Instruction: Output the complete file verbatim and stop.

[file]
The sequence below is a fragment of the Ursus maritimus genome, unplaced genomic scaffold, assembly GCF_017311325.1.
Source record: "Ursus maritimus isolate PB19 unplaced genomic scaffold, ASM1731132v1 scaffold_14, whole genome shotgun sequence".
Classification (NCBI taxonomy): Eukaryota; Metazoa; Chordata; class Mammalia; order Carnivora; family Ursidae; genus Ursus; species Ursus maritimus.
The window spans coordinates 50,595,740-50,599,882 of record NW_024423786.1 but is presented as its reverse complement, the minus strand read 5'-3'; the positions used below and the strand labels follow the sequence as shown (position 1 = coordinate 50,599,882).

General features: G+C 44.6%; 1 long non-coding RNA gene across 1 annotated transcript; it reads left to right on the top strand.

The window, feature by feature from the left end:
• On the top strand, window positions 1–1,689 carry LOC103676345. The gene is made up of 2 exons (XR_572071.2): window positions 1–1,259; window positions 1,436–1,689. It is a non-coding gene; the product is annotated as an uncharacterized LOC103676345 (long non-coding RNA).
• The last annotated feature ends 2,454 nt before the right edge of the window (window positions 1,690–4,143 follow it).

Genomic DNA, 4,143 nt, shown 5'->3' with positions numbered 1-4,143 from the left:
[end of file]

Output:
The sequence below is a fragment of the Ursus maritimus genome, unplaced genomic scaffold, assembly GCF_017311325.1.
Source record: "Ursus maritimus isolate PB19 unplaced genomic scaffold, ASM1731132v1 scaffold_14, whole genome shotgun sequence".
Classification (NCBI taxonomy): Eukaryota; Metazoa; Chordata; class Mammalia; order Carnivora; family Ursidae; genus Ursus; species Ursus maritimus.
The window spans coordinates 50,595,740-50,599,882 of record NW_024423786.1 but is presented as its reverse complement, the minus strand read 5'-3'; the positions used below and the strand labels follow the sequence as shown (position 1 = coordinate 50,599,882).

General features: G+C 44.6%; 1 long non-coding RNA gene across 1 annotated transcript; it reads left to right on the top strand.

The window, feature by feature from the left end:
• On the top strand, window positions 1–1,689 carry LOC103676345. The gene is made up of 2 exons (XR_572071.2): window positions 1–1,259; window positions 1,436–1,689. It is a non-coding gene; the product is annotated as an uncharacterized LOC103676345 (long non-coding RNA).
• The last annotated feature ends 2,454 nt before the right edge of the window (window positions 1,690–4,143 follow it).

Genomic DNA, 4,143 nt, shown 5'->3' with positions numbered 1-4,143 from the left: